Harvard University and the Massachusetts Institute of Technology sued the Trump administration in federal court to block a directive that would strip foreign college students of their visas if their coursework was entirely online.
The universities argued that the policy, announced on Monday, was politically motivated and would throw higher education into chaos. It was widely seen as an effort by the White House to pressure universities into reopening and abandoning the cautious approaches that many have announced they would adopt to reduce Covid-19 transmission.
Harvard’s president, Lawrence S Bacow said in a statement that it appeared to have been designed to pressure universities to hold in-person classes “without regard to concerns for the health and safety of students, instructors and others”.
Several US Congressman and top educational institutions released statements criticising the policy change and announced plans wherein a majority of their classes would be held online.
The new policy requires international students, of whom come from China and India, who are in the United States with an F-1 visa to take at least one in-person course or else face the prospect of being deported.
But the State Department asserted that many international students who had planned to study this fall in the US may still have the opportunity to do so.
Congressman Bennie Thompson, chairman of the Committee on Homeland Security, and Congresswoman Kathleen Rice, chairwoman of the Border Security, Facilitation, and Operations Subcommittee, said in a joint statement that the new policy will damage the economy, harm US institutions, and do nothing to improve America’s safety or security.
“There is no apparent legitimate reason for the (Trump) administration’s inflexibility toward international students attending colleges and universities that adopt ‘online-only’ policies – the Administration seems to just want them to leave,” the two lawmakers said.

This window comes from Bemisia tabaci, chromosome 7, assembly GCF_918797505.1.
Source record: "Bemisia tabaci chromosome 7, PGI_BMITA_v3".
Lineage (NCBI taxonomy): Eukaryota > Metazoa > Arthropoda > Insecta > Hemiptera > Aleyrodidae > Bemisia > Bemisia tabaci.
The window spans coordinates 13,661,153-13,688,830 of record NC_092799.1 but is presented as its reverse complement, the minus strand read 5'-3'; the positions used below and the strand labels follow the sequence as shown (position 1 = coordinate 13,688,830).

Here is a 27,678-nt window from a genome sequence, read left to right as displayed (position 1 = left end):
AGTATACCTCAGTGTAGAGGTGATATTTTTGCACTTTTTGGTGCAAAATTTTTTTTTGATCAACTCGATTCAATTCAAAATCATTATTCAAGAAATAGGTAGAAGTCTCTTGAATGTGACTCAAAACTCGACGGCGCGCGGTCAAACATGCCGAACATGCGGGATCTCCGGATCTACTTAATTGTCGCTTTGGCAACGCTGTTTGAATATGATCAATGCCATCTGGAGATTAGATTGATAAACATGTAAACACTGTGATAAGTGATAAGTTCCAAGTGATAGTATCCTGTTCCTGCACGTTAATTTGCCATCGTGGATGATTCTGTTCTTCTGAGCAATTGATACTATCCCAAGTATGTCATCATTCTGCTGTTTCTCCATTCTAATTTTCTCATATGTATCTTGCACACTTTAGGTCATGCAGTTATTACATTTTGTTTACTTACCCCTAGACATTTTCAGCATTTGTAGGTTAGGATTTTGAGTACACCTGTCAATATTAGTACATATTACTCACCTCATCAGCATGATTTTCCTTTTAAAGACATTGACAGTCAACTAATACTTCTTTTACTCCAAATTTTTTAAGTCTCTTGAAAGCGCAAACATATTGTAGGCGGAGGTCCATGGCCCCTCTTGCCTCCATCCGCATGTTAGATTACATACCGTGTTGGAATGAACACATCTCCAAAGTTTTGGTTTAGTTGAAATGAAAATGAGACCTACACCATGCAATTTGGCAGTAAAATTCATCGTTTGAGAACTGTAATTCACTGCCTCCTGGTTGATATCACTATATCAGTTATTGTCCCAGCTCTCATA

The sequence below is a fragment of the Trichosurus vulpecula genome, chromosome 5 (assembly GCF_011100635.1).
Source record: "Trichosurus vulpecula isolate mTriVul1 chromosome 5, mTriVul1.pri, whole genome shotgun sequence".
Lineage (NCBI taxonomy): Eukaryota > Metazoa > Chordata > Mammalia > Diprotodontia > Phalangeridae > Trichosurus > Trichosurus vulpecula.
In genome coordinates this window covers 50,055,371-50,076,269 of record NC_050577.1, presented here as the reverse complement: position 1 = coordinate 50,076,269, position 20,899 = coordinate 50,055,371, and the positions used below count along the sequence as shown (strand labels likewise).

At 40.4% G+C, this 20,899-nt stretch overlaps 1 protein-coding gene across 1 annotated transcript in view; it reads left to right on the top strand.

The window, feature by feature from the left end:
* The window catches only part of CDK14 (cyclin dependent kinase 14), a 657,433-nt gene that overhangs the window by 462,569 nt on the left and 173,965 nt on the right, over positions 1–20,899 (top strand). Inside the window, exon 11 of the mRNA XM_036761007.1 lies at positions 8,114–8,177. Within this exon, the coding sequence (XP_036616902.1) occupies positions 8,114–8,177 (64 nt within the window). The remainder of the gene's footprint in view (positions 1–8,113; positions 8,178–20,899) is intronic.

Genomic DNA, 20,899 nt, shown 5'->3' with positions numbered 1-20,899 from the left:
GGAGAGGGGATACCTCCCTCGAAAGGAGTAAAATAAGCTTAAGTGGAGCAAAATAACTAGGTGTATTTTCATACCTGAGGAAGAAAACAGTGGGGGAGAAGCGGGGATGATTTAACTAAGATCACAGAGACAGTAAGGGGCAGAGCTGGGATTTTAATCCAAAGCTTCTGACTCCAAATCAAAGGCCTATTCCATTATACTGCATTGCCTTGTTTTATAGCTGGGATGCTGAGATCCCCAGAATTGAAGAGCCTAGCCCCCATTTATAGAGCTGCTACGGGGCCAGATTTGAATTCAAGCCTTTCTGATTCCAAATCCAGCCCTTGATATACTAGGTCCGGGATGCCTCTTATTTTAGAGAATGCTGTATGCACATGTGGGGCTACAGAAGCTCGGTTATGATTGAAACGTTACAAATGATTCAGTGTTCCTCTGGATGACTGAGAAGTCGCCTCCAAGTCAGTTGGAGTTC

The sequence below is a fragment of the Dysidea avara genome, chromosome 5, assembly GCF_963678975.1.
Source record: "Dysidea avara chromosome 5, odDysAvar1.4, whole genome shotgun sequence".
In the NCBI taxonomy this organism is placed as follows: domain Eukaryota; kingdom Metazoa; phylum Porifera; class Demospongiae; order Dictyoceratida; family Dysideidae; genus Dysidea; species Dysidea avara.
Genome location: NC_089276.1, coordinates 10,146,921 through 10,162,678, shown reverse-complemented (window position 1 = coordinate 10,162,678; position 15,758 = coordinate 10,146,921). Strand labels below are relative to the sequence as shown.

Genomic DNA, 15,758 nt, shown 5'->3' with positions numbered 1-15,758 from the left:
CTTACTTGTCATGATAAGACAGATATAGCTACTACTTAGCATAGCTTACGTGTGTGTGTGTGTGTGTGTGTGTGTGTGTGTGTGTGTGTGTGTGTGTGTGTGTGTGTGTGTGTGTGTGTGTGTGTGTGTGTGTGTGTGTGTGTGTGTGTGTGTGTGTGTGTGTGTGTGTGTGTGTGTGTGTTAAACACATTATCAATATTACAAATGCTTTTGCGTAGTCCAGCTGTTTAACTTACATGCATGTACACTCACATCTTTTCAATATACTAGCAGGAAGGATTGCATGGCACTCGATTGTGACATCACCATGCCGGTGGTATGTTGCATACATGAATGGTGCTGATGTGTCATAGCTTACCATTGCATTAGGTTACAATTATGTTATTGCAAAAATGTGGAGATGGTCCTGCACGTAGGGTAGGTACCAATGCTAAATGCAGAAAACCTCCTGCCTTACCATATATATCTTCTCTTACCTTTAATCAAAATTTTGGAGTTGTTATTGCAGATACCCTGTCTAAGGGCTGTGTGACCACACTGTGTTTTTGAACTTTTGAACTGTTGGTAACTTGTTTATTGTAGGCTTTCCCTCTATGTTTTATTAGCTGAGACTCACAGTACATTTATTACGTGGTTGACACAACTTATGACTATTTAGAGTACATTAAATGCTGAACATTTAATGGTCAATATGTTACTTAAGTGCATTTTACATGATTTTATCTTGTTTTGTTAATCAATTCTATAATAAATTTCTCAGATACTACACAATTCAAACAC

“We cannot allow President Trump to continue destroying jobs and cause needless suffering just to satisfy his anti-immigrant base,” they added.
Stanford President Marc Tessier-Lavigne expressed concern that the decision will create more uncertainty and complexity for international students.
“Our international students must be able to continue making progress toward completing their degrees, and as a university we intend to support them in doing so. We will be working with our peers and national associations to understand how best to accomplish that in the context of these new rules, as well as to urge the Administration to rethink its position,” he said.
The State Department, which issues visas to international students, however said the decision is temporary and would provide greater flexibility for nonimmigrant students to continue their education in the United States while also allowing for proper social distancing on open and operating campuses.
“International students will still have to obtain the appropriate visa and may still be subject to other visa processing or travel restrictions due to COVID-19. Students should check with the local US embassy or consulate for information specific to their country,” it said.
In a statement, Chancellor Felix V Matis Rodriguez of the City University of New York said that this misguided policy change also threatens to hurt higher education at a time when the nation’s universities are working hard to adjust to the dual health and economic crises caused by the pandemic.
“With the high probability that the coronavirus pandemic will continue to make distance learning the predominant mode of instruction at colleges across the country, the rule change means that most of the estimated 1.1 million international students will be forced out of the country in September,” he added.